4th Annual Winter BoB Exercise
Notional Scenario: An event has occurred forcing you to depart your perfect survival retreat and bug out to an alternate location hundreds of miles away. Enroute, your vehicle becomes inoperable – you must abandon it and the bulk of your supplies forever and continue onwards to your destination on foot with just the equipment you can carry.
And pray ye that your flight be not in the winter. Mark 13:18
Well the Fourth Annual Winter BoB Exercise was a great success. Some of the crew got together again this year to venture forth into the wilderness to test our gear and ourselves in a “winter environment” and to teach, learn, and practice a variety of skills. We do this every year around this time and we hope for coldest weather possible. For people from the Deep South it was cold. For folks in the Northern Tier it was just nice. Temperatures started out in the mid-twenties and fell to the teens the first day/night and then slightly warmed each following day. The folks who attended last year much preferred this year’s weather – no rain!
The adventure started out at oh-dark-thirty when part of the group conducted link up procedures in a cold, dark, lonely parking lot after which they convoyed several hours to a secondary link up sight where the rest of this year’s crew joined the party. We got to practice route planning, inter-vehicle communications, map reading and all of the stuff that goes with trying to move several vehicles down the road in some semblance of order. Whenever we stopped along the way we would maximize the opportunity to top off gas, get drinks/food, visit the restrooms and then get back on the road quickly.
Like a well oiled machine, several hours after starting out the entire crew linked up at the secondary location within a five minute window – this was pretty good considering we had folks coming from four different locations and many hundreds of miles apart. We then convoyed to the drop off point for the weekend. We parked our cars; some changed out of traveling clothing into more “woods friendly attire”, then grabbed our BoBs and started hiking through the moderately difficult terrain. Some learned two valuable lessons in the first fifteen minutes: Their BoBs were too heavy and they were wearing too much clothing.
I’ve seen folks with BoBs that were too heavy many times over the years. Heck, MY BoB feels too heavy to me at times. Adventures like this bring you out the living room and smack dab into reality. All of a sudden those really cool “must-have” high speed items of gear don’t seem so cool any more. You start thinking things like, “do I really need this whatchamacallit in my BoB?” The cool thing is, an exercise like this is where one can learn this lesson fairly painlessly.
When we started our hike it was around 25 degrees. Some were wearing two layers of long underwear, sweaters and the like. I told folks they might want to start out chilly but this is another one of those lessons one has to learn on one’s own. About 15 minutes into the hike we stopped so folks could remove layers. You don’t want to get sweaty in a cold environment.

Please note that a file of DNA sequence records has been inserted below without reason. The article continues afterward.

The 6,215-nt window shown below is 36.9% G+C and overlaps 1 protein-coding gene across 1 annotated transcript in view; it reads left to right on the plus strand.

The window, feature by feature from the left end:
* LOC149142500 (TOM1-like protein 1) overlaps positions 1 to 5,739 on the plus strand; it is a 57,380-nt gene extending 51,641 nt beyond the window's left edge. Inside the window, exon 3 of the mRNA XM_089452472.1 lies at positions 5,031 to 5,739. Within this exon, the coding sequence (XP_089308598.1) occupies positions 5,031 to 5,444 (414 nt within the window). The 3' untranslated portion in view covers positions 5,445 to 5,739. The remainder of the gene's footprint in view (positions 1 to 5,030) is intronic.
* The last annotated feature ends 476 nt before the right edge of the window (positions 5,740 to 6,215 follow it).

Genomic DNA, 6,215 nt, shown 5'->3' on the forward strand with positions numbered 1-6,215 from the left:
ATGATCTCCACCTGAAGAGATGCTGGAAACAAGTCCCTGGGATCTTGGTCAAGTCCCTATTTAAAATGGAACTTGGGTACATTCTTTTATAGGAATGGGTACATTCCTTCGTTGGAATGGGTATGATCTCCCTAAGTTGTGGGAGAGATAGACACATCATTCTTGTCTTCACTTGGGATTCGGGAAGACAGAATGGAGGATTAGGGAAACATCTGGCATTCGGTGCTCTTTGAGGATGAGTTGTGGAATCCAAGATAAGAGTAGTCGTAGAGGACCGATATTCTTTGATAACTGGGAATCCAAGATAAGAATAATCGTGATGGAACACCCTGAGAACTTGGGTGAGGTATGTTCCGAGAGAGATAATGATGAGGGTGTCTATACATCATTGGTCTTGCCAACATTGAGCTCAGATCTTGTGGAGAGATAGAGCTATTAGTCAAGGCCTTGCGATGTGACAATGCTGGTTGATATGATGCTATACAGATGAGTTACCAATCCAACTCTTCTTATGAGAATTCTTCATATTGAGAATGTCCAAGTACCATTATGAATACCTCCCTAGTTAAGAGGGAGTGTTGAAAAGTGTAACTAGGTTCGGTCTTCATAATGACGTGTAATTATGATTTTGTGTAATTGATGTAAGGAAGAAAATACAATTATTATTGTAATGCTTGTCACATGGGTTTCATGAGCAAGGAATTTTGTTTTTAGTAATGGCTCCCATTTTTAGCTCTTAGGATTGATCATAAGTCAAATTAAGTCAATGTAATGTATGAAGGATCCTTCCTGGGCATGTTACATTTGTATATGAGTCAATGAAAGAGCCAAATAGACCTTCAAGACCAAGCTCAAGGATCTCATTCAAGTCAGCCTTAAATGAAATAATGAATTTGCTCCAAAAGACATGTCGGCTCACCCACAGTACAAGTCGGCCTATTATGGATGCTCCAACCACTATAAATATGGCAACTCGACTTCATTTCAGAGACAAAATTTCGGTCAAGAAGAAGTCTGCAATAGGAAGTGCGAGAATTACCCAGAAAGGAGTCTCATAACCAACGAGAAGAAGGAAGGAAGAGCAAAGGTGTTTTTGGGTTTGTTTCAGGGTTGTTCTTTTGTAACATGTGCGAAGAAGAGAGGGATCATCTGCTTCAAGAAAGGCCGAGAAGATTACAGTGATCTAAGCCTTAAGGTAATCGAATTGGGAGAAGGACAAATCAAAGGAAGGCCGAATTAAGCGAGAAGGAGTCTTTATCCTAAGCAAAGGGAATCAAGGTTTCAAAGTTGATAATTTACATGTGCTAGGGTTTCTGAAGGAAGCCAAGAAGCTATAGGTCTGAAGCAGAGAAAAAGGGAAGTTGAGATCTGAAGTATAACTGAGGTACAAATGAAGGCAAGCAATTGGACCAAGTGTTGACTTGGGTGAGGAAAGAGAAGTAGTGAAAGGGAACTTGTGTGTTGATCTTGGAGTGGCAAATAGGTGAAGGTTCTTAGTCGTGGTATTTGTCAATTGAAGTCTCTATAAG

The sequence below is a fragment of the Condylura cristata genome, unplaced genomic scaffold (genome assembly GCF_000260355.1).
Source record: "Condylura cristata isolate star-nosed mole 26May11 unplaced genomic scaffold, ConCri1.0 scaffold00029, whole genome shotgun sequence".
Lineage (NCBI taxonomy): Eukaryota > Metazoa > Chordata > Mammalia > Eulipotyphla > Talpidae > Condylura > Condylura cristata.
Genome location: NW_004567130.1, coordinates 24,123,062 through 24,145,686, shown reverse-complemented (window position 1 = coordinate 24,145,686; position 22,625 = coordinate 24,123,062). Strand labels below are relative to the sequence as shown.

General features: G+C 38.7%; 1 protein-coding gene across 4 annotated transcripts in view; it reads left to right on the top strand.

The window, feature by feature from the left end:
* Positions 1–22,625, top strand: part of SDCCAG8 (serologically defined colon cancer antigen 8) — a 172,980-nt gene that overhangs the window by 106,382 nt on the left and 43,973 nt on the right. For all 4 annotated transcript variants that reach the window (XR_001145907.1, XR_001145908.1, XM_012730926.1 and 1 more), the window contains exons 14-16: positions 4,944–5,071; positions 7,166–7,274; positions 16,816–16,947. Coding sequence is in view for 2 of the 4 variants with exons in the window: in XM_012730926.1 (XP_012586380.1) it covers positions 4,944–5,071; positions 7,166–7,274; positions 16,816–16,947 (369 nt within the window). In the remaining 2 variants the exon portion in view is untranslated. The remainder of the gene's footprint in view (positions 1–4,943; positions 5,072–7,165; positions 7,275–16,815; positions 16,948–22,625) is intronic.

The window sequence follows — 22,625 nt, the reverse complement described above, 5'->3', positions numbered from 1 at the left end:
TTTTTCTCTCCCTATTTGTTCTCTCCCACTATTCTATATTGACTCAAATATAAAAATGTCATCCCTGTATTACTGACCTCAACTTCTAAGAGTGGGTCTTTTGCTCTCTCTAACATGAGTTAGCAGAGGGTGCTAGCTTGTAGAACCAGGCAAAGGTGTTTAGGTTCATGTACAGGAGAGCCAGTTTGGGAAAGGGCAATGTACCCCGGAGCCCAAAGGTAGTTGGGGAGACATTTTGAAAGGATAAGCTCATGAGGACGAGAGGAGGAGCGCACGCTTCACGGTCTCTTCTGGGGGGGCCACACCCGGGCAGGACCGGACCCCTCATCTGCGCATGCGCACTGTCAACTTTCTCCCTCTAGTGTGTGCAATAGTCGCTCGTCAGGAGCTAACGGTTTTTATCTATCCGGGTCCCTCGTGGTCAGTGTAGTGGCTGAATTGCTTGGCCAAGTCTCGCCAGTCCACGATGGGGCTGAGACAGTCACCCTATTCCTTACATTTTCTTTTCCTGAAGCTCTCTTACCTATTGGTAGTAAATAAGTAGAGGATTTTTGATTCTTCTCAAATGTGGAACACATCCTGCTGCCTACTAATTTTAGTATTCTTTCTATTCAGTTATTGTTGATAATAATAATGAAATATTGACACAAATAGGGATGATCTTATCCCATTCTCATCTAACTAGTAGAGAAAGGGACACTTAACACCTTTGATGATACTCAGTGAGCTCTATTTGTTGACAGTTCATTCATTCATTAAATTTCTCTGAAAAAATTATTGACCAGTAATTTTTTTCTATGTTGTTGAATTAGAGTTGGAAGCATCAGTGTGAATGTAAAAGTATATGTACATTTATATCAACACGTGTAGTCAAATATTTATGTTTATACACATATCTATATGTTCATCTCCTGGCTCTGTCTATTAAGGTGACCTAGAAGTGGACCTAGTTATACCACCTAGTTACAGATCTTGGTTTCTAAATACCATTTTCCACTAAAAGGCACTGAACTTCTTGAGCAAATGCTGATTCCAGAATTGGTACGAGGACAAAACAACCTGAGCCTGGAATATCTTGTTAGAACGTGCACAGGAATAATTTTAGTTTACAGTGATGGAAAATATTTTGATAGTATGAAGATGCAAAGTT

We moved into an area with plenty of firewood and good shelter areas. Many built lean-tos with tarps and incorporated stone reflectors for their individual camp fires. Most also built deep leaf beds under their sleeping pads. This combination is a good arrangement and makes a world of difference when trying to stay warm with minimal gear. We built a large group campfire up against a rock cliff and the heat that bounced off that rock and the large rocks in the area helped to create something of micro climate where we could sit around and be significantly warmer that just a few feet out into the dark woods.
During the few days we spent in the timber we set traps for raccoon, fired a variety of weapons, hunted (unsuccessfully) coyotes, did land navigation, practiced general camp living and demonstrated and exchanged information about a variety of gear. We also solved all of the world’s problems around campfires at night. Talk ranged from the upcoming election to politics in general, to various aspects of Christianity, to survivalism, to UFOs, to gear, to wives and kids, to “ropes”, to dogs to…. You get the idea.
It was wonderful getting together with others of like mind, exchanging ideas, joking, discussing and just “getting away from it all.” The stated purpose of the National Winter BoB Exercise is to test our gear in a cold weather environment. We did that. We now know how our gear works, how it doesn’t, how to make ourselves more comfortable in the winter woods and we are just generally all the more comfortable with the equipment we carry. I encourage each and every one of you to join us next year for the Fifth Annual Winter BoB Exercise. The rules are simple – take your BoB and go camping around this time of year. You can only use what you can carry. Of course, you can have “extra stuff” in your vehicle – but using it should not feel good – it means you didn’t plan properly. That’s okay – learn from the mistake and resolve to do better next time.
And the woman fled into the wilderness, where she hath a place prepared of God, that they should feed her there a thousand two hundred and threescore days. Revelation 12:6
See you out there.
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Prepared Americans for a Strong America